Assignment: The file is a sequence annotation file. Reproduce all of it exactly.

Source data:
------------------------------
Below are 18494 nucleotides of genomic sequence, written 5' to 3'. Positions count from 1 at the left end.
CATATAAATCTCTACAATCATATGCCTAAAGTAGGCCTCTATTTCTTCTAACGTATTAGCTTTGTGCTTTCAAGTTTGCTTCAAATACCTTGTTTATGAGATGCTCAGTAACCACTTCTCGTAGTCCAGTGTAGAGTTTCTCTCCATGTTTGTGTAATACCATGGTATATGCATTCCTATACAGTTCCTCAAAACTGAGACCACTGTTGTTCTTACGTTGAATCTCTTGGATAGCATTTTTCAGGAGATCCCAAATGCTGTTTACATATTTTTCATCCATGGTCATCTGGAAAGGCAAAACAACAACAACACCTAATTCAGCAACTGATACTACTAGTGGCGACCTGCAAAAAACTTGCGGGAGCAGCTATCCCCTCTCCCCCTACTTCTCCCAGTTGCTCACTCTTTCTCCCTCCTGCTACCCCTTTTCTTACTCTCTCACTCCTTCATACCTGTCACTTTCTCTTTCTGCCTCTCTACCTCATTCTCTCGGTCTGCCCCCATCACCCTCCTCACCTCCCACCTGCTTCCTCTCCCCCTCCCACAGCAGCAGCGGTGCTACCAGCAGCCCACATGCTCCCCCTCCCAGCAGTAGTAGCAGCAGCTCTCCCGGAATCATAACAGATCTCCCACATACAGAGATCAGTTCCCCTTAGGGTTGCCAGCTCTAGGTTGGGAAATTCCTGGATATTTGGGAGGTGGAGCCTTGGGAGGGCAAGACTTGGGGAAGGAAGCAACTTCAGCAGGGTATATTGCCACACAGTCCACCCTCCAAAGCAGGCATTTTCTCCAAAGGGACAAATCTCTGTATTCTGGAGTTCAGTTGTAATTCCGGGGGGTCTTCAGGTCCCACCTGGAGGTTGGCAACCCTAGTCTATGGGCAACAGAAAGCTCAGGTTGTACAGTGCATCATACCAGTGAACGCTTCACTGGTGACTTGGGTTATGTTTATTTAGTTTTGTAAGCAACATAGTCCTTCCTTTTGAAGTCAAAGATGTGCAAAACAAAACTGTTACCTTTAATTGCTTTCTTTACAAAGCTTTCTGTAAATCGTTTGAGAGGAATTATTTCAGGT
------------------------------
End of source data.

Below are 18494 nucleotides of genomic sequence, written 5' to 3'. Positions count from 1 at the left end.
CATATAAATCTCTACAATCATATGCCTAAAGTAGGCCTCTATTTCTTCTAACGTATTAGCTTTGTGCTTTCAAGTTTGCTTCAAATACCTTGTTTATGAGATGCTCAGTAACCACTTCTCGTAGTCCAGTGTAGAGTTTCTCTCCATGTTTGTGTAATACCATGGTATATGCATTCCTATACAGTTCCTCAAAACTGAGACCACTGTTGTTCTTACGTTGAATCTCTTGGATAGCATTTTTCAGGAGATCCCAAATGCTGTTTACATATTTTTCATCCATGGTCATCTGGAAAGGCAAAACAACAACAACACCTAATTCAGCAACTGATACTACTAGTGGCGACCTGCAAAAAACTTGCGGGAGCAGCTATCCCCTCTCCCCCTACTTCTCCCAGTTGCTCACTCTTTCTCCCTCCTGCTACCCCTTTTCTTACTCTCTCACTCCTTCATACCTGTCACTTTCTCTTTCTGCCTCTCTACCTCATTCTCTCGGTCTGCCCCCATCACCCTCCTCACCTCCCACCTGCTTCCTCTCCCCCTCCCACAGCAGCAGCGGTGCTACCAGCAGCCCACATGCTCCCCCTCCCAGCAGTAGTAGCAGCAGCTCTCCCGGAATCATAACAGATCTCCCACATACAGAGATCAGTTCCCCTTAGGGTTGCCAGCTCTAGGTTGGGAAATTCCTGGATATTTGGGAGGTGGAGCCTTGGGAGGGCAAGACTTGGGGAAGGAAGCAACTTCAGCAGGGTATATTGCCACACAGTCCACCCTCCAAAGCAGGCATTTTCTCCAAAGGGACAAATCTCTGTATTCTGGAGTTCAGTTGTAATTCCGGGGGGTCTTCAGGTCCCACCTGGAGGTTGGCAACCCTAGTCTATGGGCAACAGAAAGCTCAGGTTGTACAGTGCATCATACCAGTGAACGCTTCACTGGTGACTTGGGTTATGTTTATTTAGTTTTGTAAGCAACATAGTCCTTCCTTTTGAAGTCAAAGATGTGCAAAACAAAACTGTTACCTTTAATTGCTTTCTTTACAAAGCTTTCTGTAAATCGTTTGAGAGGAATTATTTCAGGT